Compliance and enforcement policy for the Canadian Environmental Protection Act: chapter 5
Measures to Promote Compliance
- Education and Information
- Technical Information
- Consultation on Regulation Development and Review
- Environmental Codes of Practice and Guidelines
- Promotion of Environmental Audits
Environment Canada believes that promotion of compliance through information, education and other means is an effective tool in securing conformity with the law. Accordingly, Environment Canada will undertake public education and information transfer measures, as described in this chapter.
In addition, the department will meet as required with other federal departments and agencies, provinces, territories, aboriginal governments and aboriginal people, industry, environmental groups and other interested parties, so that information and concerns can be exchanged about the Canadian Environmental Protection Act, 1999, enforcement practices and compliance.
One of the roles of Environment Canada engineers, biologists, chemists, geologists and experts in environmental sciences is to promote compliance through various means that are described below. However, due to the nature of their responsibilities to verify compliance with CEPA, 1999 and to investigate suspected violations, enforcement officers and CEPA analysts will limit their compliance promotion activities to providing copies of CEPA, 1999, its regulations and this policy. For further information, scientific personnel and enforcement officers and analysts may also refer the public to Environment Canada's website.
Among the icons they will find at that site are the following: one with the title "CEPA Environmental Registry" and one with the title "Environmental Law Enforcement". The Registry, which CEPA, 1999 requires the Minister of Environment to create, contains the text of the Act itself, plus information about all aspects of the legislation, including environmental quality guidelines and objectives, release guidelines and codes of practice, existing and proposed regulations, assessments of substances indicating whether or not they are toxic under CEPA, 1999 and many other matters. The "Environmental Law Enforcement" icon provides access to information on enforcement under the Act, including any charges laid for CEPA violations.
As stated above, under CEPA, 1999, the Minister of Environment is required to create an Environmental Registry. The registry is not a listing of document titles; it is rather a collection of all documents that are required to be published under the Act and its regulations, as well as those that the Minister, in his or her discretion, decides to publish even in the absence of an obligation to do so.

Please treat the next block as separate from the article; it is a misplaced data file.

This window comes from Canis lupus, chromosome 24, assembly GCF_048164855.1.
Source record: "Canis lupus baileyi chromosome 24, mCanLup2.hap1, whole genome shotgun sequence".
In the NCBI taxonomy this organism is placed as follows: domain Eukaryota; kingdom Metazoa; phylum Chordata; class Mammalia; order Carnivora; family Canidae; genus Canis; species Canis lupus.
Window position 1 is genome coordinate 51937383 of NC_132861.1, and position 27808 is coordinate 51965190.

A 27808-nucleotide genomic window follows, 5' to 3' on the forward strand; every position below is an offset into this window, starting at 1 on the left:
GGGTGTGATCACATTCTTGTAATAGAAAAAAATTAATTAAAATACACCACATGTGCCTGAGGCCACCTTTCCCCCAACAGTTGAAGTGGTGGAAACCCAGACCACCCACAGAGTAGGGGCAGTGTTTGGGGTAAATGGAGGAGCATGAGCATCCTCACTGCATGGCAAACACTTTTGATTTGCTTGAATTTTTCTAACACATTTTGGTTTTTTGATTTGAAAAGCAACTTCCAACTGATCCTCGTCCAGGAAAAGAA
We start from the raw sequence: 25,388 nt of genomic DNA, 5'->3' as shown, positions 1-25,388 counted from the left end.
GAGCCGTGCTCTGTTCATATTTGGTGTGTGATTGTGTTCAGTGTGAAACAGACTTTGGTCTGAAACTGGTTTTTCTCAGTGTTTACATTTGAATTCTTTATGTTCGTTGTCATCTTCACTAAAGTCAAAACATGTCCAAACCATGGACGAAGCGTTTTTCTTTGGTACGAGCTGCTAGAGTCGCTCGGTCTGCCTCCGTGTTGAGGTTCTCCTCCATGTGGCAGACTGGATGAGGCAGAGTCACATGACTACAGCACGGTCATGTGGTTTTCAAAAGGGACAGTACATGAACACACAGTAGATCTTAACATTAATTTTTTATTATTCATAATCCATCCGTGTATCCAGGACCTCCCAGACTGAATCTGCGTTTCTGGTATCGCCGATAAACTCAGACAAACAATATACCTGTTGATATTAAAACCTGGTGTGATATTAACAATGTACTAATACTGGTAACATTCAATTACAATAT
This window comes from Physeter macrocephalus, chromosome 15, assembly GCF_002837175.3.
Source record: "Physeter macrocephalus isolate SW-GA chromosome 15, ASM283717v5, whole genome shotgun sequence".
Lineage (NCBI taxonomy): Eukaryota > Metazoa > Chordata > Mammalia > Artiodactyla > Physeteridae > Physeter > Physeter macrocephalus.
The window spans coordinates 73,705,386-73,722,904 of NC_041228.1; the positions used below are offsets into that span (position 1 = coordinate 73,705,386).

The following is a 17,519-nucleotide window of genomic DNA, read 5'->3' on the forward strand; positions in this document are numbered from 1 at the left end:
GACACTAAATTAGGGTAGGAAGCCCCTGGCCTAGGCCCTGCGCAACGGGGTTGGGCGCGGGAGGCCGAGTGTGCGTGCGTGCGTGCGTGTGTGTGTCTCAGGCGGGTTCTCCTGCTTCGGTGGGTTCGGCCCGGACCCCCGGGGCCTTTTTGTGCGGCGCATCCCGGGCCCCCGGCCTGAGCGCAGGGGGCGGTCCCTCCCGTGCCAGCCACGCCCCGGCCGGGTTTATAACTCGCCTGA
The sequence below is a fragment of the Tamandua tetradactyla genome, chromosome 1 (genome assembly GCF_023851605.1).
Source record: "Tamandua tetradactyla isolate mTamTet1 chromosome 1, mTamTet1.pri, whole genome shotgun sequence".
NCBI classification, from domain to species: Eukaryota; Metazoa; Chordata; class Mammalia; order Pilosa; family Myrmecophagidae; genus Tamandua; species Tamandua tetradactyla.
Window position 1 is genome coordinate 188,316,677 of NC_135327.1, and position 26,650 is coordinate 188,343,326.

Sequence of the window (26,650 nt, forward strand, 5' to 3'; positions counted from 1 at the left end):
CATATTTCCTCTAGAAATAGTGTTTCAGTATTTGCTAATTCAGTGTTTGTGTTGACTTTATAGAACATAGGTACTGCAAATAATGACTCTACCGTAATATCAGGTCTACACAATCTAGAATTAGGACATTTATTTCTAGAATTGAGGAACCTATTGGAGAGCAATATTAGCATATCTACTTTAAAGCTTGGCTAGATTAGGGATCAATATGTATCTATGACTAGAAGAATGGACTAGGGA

CEPA, 1999 also allows the Minister to give notice of the availability of a document. In cases where a document is very lengthy or has complicated drawings, industrial plans or specifications, it is possible that the registry will contain only notice of the availability of the document, as well as a contact name or address from which the document may be obtained.
Through the Registry, Environment Canada will either provide or give notice of the availability of the following materials:
- copies of the Canadian Environmental Protection Act, 1999 and its regulations;
- environmental quality guidelines and objectives, release guidelines, and environmental codes of practice, developed under the Act;
- the Compliance and Enforcement Policy for the Act;
- a list of court actions arising from enforcement of theCanadian Environmental Protection Act, 1999, such as:
- injunctions, indicating the name of the individual, company or government agency, who is the subject of the injunction, the action required under the injunction, and the time schedule to complete the action,
- convictions under the Act, indicating the identity of the offender, the nature of the offence, and the sentence imposed by the court,
- court orders following conviction for an offence under the Act, indicating the identity of the offender and a summary of the contents of the order,
- civil suits instituted by the Crown, such as those to recover reasonable costs of clean-up or those incurred to remedy damage to the environment, and